In Poul Andersen's acclaimed 1974 novel "A Midsummer Tempest," he envisioned a world where William Shakespeare's plays are utterly accurate and he is renowned not as a creative genius, but as a great chronicler of history. Hence, fairies and other magical beings exist on this world, and the clockwork technology of Ancient Rome advanced to the stage where, in the age of Oliver Cromwell, steam trains are already running through England. The Industrial Revolution happened 200 years earlier!

4. Woodrow Wilson never became president

An interesting chain reaction might have happened if Woodrow Wilson never became president as envisioned in Gore Vidal's 1995 novel "The Smithsonian Institution." In Vidal's altered timeline, a teenage math genius is mysteriously summoned to the Smithsonian Institution in 1939, where he glimpses the horrors of the Second World War. Determined to prevent it from happening, he goes back in history to seek cause of it wall. He pins the blame on that bloody global war in President Woodrow Wilson’s vision for the League of Nations as it caused Germany’s struggles in the 1920s, paving the way for the rise of Adolf Hitler.

5. Frank Sinatra never existed

He did it his way but what if Frank Sinatra was never born? Well a 2009 episode of "Family Guy" explored that possibility where Stewie and Brian found themselves in an alternate universe wherein everything is sweet and wholesome for non-Jewish. In this parallel world, Christianity never existed and the Dark Ages never happened. Reverse role was the norm as it was the dog doing their human master's thing. But what about Sinatra?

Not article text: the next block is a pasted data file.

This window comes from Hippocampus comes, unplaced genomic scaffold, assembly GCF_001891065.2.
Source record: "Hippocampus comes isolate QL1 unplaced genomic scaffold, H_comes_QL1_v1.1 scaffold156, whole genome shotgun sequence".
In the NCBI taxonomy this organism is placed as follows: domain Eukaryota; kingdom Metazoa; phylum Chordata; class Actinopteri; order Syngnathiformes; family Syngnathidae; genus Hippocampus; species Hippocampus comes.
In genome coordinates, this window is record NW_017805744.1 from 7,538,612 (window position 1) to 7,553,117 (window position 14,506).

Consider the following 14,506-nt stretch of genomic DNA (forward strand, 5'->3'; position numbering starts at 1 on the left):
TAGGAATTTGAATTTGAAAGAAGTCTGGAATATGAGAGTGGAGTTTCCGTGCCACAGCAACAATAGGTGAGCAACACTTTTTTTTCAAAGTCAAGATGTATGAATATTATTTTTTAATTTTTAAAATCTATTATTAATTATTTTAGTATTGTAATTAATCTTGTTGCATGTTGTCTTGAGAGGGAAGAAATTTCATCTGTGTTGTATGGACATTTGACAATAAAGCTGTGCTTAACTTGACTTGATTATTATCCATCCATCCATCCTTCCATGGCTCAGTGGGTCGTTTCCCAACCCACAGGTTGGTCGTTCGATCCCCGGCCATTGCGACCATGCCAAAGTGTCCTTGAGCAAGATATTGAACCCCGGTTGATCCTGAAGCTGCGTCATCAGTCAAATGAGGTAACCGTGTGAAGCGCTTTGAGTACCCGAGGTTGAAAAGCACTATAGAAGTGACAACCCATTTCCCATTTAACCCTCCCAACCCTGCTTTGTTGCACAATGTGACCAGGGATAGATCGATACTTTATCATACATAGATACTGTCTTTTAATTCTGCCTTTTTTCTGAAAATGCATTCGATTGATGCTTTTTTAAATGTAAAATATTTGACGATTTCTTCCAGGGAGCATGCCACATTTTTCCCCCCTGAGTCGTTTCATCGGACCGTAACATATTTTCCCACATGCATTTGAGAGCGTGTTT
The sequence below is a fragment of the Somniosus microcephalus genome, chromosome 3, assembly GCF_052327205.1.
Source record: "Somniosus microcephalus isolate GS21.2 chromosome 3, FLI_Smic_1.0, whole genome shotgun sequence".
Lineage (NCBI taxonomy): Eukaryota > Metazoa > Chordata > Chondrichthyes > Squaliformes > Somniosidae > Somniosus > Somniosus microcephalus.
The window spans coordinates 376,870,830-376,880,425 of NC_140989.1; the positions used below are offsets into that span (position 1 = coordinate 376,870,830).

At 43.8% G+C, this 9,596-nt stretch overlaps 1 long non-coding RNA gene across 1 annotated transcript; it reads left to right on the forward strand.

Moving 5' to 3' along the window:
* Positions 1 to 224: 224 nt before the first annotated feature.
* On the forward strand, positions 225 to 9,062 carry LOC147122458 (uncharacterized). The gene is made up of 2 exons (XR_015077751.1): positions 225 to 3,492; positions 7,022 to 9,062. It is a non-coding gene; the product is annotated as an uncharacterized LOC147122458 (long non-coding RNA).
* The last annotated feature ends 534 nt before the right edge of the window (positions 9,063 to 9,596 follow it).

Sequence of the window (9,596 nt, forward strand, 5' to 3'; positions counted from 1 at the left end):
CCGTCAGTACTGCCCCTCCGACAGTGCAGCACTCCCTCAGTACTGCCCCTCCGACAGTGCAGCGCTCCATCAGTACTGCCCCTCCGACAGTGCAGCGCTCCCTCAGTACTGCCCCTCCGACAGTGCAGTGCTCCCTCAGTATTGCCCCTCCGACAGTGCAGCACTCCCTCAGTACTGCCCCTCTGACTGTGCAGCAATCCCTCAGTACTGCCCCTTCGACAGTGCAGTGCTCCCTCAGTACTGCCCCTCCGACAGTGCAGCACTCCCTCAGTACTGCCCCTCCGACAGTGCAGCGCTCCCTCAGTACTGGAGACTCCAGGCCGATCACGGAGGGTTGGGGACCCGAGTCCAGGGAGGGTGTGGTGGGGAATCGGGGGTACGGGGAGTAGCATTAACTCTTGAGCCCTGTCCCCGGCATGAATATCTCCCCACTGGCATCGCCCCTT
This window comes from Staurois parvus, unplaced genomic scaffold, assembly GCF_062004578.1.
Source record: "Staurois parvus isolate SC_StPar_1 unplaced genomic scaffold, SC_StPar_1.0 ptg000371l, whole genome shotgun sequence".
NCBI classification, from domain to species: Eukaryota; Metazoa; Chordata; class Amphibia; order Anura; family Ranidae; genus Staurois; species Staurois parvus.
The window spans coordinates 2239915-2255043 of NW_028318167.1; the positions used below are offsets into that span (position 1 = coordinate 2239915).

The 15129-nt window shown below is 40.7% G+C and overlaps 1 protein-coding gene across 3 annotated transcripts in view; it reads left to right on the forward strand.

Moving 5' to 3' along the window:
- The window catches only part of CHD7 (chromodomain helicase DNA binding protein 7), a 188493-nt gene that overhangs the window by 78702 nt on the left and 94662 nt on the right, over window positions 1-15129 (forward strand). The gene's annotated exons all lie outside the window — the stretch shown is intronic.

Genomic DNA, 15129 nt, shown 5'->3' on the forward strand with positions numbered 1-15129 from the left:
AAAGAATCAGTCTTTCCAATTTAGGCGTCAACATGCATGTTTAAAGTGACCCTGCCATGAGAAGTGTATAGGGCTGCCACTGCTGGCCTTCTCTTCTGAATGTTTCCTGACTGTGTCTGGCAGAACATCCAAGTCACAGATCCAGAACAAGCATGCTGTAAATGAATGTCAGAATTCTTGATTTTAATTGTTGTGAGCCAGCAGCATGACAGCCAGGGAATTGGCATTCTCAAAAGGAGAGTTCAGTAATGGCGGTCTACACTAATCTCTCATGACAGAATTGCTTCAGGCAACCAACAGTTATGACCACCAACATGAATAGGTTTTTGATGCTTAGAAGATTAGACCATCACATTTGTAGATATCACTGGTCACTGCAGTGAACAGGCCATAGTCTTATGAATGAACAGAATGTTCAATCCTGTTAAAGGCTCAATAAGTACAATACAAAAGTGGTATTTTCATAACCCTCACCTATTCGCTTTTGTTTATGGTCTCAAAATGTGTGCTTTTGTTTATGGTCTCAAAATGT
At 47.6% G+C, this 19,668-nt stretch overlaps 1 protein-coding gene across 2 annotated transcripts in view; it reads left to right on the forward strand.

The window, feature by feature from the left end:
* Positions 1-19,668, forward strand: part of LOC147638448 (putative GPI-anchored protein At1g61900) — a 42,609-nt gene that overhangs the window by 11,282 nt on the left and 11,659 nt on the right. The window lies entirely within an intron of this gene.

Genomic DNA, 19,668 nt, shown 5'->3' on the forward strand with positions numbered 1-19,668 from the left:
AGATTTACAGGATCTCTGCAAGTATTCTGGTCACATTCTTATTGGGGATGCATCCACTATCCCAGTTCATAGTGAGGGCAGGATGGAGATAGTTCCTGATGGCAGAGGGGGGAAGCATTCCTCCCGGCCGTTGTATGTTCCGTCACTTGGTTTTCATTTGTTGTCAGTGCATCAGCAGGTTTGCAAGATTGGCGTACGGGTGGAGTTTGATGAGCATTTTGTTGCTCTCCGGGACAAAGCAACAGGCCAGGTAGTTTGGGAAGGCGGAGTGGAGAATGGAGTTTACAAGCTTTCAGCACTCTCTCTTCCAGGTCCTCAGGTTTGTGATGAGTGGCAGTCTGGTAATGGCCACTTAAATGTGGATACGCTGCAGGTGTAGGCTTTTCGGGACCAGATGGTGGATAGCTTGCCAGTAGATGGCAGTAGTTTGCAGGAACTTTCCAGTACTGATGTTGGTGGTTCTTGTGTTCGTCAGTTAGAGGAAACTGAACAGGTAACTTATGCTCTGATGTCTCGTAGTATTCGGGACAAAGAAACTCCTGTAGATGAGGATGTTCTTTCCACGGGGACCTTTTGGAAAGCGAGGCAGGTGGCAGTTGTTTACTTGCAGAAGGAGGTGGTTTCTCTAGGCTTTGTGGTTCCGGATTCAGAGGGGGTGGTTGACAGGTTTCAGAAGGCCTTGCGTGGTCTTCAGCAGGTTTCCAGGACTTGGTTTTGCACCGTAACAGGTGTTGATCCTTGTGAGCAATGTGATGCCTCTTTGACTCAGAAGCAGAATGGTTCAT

He never existed so there was no one who was able to influence the outcome of the 1960 election that elected President John F. Kennedy in our timeline. Instead, Richard Nixon was elected, and “totally botched the Cuban Missile Crisis, causing World War III.” This caused devastation all around them. Lee Harvey Oswald didn’t shoot Kennedy, but shot Mayor McCheese instead.

6. Franklin Roosevelt was assassinated in 1933

We all know that FDR remains the longest serving president of the United States but what if he was killed by an assassin's bullet before he even began his administration? Philip K. Dick and his acclaimed novel "The Man in the High Castle" examines the consequences of that historical divergence. Giuseppe Zangara has successfully assassinated President-elect Franklin Roosevelt and without his unifying personality, the United States became weak and the Axis won World War 2 in 1947.